The original outline for "Mirror, Mirror," in which the alternate timeline wasn't an evil-twin universe but just a different and less advanced one in some ways, introduced a new bad-guy race called the Tharn (a name ultimately used in the episode for the leader of a race of pacifists, ironically). They were described as having "an Oriental quality" and "perhaps finely-scaled skin" (shades of Cardassians), and are portrayed as a people bound by honor and a belief in prophecy. They might've been an interesting addition to the Trek universe, albeit even more an "Oriental" stereotype than the Klingons were.

Hmm... the Klingons never became an honor-driven race until TNG, and that was building on the "You will be remembered with honor" line from TSFS. Imagine if the Tharn had become a recurring villain race in TOS, with all the honor stuff already built into them from the start. Maybe they would've ended up filling the role that Klingons played in TNG, DS9, etc.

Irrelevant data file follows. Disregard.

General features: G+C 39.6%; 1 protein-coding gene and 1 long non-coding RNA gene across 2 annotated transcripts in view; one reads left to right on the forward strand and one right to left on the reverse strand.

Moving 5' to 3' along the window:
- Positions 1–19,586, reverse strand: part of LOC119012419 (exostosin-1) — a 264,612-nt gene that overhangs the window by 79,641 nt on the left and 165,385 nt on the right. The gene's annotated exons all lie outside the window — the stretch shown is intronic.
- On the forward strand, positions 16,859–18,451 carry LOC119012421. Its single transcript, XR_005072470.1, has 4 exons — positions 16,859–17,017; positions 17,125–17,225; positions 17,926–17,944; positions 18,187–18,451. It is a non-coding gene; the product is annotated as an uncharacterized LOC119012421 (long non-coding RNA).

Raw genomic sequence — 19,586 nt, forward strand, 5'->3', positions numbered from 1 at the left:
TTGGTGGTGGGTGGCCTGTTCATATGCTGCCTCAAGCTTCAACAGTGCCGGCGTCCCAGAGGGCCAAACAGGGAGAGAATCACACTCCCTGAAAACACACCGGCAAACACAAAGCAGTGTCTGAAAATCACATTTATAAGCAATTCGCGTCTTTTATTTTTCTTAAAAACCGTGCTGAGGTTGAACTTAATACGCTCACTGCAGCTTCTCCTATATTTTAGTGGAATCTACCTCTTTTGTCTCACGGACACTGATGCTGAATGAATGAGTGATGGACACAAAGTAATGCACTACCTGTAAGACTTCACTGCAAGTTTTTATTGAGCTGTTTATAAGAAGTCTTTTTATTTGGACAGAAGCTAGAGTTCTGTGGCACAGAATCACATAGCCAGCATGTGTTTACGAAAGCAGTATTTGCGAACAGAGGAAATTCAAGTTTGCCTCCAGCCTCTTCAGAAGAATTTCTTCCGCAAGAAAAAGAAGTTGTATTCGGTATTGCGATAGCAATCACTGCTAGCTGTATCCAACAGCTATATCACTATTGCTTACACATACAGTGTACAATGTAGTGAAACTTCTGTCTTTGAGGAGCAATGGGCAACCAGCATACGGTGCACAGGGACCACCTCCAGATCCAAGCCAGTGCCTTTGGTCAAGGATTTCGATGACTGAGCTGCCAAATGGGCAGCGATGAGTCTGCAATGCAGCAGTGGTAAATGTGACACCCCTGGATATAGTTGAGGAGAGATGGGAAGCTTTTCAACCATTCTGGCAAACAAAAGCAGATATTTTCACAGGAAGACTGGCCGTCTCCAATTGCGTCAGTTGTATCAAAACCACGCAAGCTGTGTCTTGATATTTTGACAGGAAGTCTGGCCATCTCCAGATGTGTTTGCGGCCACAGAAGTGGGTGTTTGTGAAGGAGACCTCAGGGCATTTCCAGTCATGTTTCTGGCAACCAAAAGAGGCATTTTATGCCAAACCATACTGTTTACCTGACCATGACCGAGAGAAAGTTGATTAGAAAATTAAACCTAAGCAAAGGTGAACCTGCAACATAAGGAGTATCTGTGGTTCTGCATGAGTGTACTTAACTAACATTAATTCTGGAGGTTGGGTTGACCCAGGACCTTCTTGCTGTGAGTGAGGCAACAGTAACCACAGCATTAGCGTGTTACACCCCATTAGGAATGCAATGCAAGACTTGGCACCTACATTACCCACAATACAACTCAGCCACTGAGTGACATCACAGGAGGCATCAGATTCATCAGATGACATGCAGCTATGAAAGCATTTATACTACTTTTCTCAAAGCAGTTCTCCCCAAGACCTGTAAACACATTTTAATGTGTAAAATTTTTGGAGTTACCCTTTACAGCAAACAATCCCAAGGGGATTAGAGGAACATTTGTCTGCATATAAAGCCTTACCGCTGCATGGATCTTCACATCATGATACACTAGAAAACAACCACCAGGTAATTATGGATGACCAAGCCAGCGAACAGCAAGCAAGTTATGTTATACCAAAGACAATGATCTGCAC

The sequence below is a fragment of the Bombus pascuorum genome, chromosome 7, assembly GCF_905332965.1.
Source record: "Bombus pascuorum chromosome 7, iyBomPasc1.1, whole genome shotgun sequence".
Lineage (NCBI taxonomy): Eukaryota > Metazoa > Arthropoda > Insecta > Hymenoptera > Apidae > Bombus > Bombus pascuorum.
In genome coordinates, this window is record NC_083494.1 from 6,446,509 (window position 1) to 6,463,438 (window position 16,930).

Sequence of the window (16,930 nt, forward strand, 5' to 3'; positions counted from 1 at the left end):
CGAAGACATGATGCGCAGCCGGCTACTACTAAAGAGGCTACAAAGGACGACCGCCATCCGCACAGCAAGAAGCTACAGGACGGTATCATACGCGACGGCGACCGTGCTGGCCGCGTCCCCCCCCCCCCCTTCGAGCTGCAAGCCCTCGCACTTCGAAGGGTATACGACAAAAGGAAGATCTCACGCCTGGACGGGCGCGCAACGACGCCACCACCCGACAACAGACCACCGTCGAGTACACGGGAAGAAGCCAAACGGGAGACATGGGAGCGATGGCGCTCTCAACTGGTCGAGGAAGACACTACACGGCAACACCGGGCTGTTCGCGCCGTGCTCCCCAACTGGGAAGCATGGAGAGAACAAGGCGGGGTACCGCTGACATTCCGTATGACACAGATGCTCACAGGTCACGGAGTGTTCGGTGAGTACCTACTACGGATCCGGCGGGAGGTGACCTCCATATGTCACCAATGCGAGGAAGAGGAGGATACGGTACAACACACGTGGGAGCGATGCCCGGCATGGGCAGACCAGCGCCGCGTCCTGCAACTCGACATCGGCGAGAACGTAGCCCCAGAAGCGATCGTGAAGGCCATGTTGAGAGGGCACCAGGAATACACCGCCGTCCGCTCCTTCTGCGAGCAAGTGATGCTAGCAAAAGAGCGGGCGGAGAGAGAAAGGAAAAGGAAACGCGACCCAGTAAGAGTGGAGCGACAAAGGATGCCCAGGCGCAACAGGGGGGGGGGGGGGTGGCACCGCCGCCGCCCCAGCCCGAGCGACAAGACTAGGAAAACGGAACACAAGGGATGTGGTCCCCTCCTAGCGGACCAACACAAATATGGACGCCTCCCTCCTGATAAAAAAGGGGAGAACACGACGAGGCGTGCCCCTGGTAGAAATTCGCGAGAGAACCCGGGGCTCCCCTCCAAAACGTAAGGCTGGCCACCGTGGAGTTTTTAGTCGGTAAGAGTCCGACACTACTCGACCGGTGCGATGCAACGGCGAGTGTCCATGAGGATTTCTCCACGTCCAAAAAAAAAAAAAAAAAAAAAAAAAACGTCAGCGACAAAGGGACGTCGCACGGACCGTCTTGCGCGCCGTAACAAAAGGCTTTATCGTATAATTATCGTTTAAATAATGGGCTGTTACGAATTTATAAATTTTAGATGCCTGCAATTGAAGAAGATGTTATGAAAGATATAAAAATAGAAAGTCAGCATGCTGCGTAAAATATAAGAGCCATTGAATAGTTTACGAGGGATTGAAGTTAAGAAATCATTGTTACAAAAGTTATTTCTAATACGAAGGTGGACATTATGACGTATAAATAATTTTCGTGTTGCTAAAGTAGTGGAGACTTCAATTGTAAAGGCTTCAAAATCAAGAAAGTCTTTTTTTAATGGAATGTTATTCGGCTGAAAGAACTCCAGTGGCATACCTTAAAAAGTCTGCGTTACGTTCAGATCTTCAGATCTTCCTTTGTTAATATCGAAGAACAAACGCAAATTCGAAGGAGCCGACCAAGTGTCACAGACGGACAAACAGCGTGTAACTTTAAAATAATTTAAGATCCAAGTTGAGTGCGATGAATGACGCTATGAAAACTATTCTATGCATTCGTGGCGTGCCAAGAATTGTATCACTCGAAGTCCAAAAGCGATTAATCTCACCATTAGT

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Old January 4 2014, 05:30 AM   #7
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Re: What if Klingons had been a one-shot?

If we had "missed out" on Koloth and tribbles, well, I wouldn't consider that a loss.
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Old January 4 2014, 05:33 AM   #8
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Re: What if Klingons had been a one-shot?

Christopher wrote: View Post
As I said -- Gene Coon created them, and he was the producer, the guy making a lot of the creative decisions.
Yeah, you submitted your post while I was tweaking mine. That's a plausible theory.

Especially since they were created by the show's producer at the time. Probably the reason we didn't see Romulans more is because they were created by a freelancer.